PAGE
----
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Opinions of Monday, 14 March 2016

Columnist: Colin Essamuah

Try me also and see, and the alarums of our 59th birthday

‘’This is arguably the best choreographed Independence celebration I have seen for a long time. Richer on culture.’’

Gabby Otchere-Darko

I am in a curiously happy mood today. I believe I have said somewhere, some time ago in this column, quoting the late American President Harry Truman that ‘there is nothing new in this world; the only thing new is the history you don’t know.’’ This came to mind at the end of this week’s events, starting from our 59th independence birthday and matters arising, and ending with the dismissal of the acting boss of the Information Services Department, my own friend Francis Arthur.

I am not sure how many countries in the world are made up of only one ethnic group or tribe, as we prefer in our part of the world, but which has assumed the status of a swear word in our political vocabulary. Maybe Japan and Somalia, if my knowledge of these matters are somewhat accurate, but we know the status of Japan, very developed, and that of Somalia, which is merely a geographical expression because it effectively ceased to be a nation state in 1994.

This excursion has been provoked by the tapestry of cultures and ethnic groups in our country which come on display at our national birthday and other national events. The fact that the overwhelming majority of countries in the world are multi-ethnic just like our country may make some of us take our enforced unity for granted, unless the lesson of Somalia is brought home forcefully to bear, quite apart from our specific history in the 1950s when disintegrative forces and their secessionist claims seized our attention.

When we were children, we all thought the concept of entertaining people using the medium of comedy was a Central Regional trait; that is all Fantes were naturally comedians. In actual fact, there are other ethnic groups for whom the region is their ancestral home, not only Fantes, who mostly were the people living on the coastline of the region. But that story is for another day.

This came to mind when I was watching our 59th independence anniversary on television last Sunday as I beheld in admiration people from other regions and other ethnic groups bedecked in the uniforms of the colonial police force as the Gold Coast Constabulary, march in their own uniquely comical yet exciting way at the parade at the Independence Square. It was a sight to behold, something so comical and yet so unique that lent its own flavour to our 59th birthday.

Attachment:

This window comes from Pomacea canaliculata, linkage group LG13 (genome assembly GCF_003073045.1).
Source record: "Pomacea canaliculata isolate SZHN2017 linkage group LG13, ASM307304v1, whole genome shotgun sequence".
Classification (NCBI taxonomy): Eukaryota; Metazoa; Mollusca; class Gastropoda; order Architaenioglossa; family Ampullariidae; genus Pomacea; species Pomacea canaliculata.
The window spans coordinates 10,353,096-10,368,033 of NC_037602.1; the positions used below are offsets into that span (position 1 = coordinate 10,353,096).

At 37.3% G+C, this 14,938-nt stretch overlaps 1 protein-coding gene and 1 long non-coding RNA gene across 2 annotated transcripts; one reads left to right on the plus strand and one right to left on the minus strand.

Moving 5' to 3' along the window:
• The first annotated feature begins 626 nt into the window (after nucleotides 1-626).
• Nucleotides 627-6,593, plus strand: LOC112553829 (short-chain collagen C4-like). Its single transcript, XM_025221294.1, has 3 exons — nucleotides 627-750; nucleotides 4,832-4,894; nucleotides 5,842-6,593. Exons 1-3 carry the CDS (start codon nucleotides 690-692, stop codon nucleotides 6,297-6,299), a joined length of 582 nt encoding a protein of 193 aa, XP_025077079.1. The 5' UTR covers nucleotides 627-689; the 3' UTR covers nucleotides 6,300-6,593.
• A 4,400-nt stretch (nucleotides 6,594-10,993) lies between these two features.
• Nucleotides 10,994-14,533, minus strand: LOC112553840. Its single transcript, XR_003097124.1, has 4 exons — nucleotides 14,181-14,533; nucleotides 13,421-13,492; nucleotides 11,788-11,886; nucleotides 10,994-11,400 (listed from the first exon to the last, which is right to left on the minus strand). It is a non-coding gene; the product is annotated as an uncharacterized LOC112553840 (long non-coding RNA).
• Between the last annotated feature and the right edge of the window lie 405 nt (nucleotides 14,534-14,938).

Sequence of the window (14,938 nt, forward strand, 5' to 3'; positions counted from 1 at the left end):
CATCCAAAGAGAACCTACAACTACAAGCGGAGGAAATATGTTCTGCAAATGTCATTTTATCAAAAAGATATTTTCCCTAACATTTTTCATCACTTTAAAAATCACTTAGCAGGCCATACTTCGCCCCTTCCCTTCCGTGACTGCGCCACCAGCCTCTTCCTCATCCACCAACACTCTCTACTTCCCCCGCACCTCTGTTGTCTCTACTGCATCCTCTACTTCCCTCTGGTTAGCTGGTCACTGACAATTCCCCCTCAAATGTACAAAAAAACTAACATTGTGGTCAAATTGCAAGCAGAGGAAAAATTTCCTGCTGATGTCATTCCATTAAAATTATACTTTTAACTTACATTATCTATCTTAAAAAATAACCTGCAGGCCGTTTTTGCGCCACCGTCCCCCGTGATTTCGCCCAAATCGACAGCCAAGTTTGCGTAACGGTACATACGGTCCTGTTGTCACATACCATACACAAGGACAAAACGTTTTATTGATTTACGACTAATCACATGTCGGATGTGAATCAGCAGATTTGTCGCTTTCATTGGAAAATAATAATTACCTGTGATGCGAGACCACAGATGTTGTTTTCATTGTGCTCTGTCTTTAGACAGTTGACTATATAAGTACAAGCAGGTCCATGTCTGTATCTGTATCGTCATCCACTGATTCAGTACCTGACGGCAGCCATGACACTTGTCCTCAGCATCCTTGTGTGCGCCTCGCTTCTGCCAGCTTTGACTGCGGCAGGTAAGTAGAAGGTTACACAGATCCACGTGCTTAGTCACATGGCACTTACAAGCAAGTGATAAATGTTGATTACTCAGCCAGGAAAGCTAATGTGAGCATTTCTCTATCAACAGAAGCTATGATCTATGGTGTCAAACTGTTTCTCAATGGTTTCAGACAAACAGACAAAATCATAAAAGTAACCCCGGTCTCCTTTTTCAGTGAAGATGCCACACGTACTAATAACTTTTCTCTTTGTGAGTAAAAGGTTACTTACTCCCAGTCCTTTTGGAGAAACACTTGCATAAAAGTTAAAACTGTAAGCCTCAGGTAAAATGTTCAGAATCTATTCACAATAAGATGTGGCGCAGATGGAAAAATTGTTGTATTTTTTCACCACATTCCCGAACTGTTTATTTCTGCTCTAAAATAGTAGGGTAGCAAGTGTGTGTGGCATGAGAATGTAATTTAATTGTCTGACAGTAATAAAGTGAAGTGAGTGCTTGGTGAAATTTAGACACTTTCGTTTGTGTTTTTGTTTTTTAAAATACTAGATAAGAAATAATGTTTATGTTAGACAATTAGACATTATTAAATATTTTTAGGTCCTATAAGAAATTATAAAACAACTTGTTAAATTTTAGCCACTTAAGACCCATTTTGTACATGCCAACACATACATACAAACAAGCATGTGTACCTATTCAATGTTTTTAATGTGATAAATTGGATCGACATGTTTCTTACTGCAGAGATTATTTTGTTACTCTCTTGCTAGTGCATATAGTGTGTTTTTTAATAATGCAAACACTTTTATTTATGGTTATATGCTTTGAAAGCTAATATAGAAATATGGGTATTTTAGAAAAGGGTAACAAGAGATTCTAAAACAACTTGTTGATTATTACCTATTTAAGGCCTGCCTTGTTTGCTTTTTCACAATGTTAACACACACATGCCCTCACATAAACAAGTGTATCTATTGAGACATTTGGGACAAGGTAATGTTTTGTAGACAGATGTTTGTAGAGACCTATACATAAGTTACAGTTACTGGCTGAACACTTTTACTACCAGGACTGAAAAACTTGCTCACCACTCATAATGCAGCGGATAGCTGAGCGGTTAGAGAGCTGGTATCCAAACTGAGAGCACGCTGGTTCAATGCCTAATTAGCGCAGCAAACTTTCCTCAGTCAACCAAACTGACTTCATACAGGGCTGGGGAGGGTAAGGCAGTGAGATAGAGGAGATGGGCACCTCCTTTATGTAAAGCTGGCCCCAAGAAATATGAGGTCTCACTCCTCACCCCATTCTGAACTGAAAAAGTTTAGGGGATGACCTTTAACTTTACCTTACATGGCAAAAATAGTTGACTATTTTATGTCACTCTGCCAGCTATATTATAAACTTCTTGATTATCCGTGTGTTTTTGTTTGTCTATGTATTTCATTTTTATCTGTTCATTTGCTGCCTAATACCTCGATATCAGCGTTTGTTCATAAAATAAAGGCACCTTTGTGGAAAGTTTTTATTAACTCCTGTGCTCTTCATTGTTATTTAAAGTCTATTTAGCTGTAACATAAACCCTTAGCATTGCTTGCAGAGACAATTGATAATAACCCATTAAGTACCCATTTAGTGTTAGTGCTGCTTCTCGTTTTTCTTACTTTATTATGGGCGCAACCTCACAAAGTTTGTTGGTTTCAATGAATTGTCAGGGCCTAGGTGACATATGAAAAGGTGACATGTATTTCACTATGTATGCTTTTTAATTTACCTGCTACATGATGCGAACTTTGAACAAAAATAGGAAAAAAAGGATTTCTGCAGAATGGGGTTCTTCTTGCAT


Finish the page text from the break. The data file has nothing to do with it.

Dr Kofi Dsane-Selby

What also came to mind was a matter that occurred in this very fourth republic. In 1992, as preparations were afoot to return the country to civil and constitutional rule after more than a decade of military rule, I was one of the ardent supporters of the presidential candidacy bid of Dr Kofi Dsane-Selby, then a Kumasi-based medical practitioner, a former president of the Ghana Medical Association and a former chairman of Kumasi Asante Kotoko to boot. Dr Selby is now resident in Accra, and over 84-years-old.

The small matter that came to my mind with reference to Dr Selby was that his campaign message was “try me also and see what I can do for Ghana.”

Needless to add, he was the butt of jokes in the party, the New Patriotic Party, especially from supporters of the man who eventually won the primaries to become the presidential candidate of the NPP in 1992, Prof. Adu Boahen. But Dr Selby came second, though neither his votes nor those of any of his other contestants came close to ruffle the emphatic first round victory of Prof. Boahen. I must point out at once that the manager for Adu-Boahen’s campaign was Nana Akufo-Addo, now the flag bearer of the same party. The fact that Prof. Adu-Boahen too had not held public office before was obviously a trifling matter.

To continue the Truman lesson, the current Member of Parliament for Ablekuma West, Mrs Ursula Owusu-Ekuful, has on her billboards strewn all over her constituency the catchy phrase ‘Tried, tested and proven’ obviously as a campaign message. Mrs Ekuful is facing a tough primary contest and her party leadership is doing all it can to enable her to sail through. A mistake?

My sense of contented smugness reached its height when the Acting Director of Information Services was removed for the discovery of an error-ridden brochure given to guests at the independence parade at the Black Star Square. The seriousness of the errors notwithstanding, how do they combine in the chain of events for some of us to imagine therefore that our freely-elected government is a mistake? I don’t get it and I will briefly show why.

My own sister was named and featured in the 2001 brochure as the leader of the HIV contingent from the Osu-Klottey sub-Metropolitan district of schools. The following year, a forthcoming university entrance examination took her away from her role, but she was named in the brochure and mentioned on television to my hearing. I never thought that mistake merited me calling the government of President Kufuor a mistake.

I know the ISD very well, having had them do some work for me in the past, and in the event, show me what is required to produce publications for national events. The problem may arise from the privatisation of some of their work. But who are the people who always scream that everything in this country be privatised? Once that question is answered, we all can accept the curious fact that journalists working for private media organisations decline to buy their own suitable transport to take them around the square to record the President. This is why I feel smugly happy today.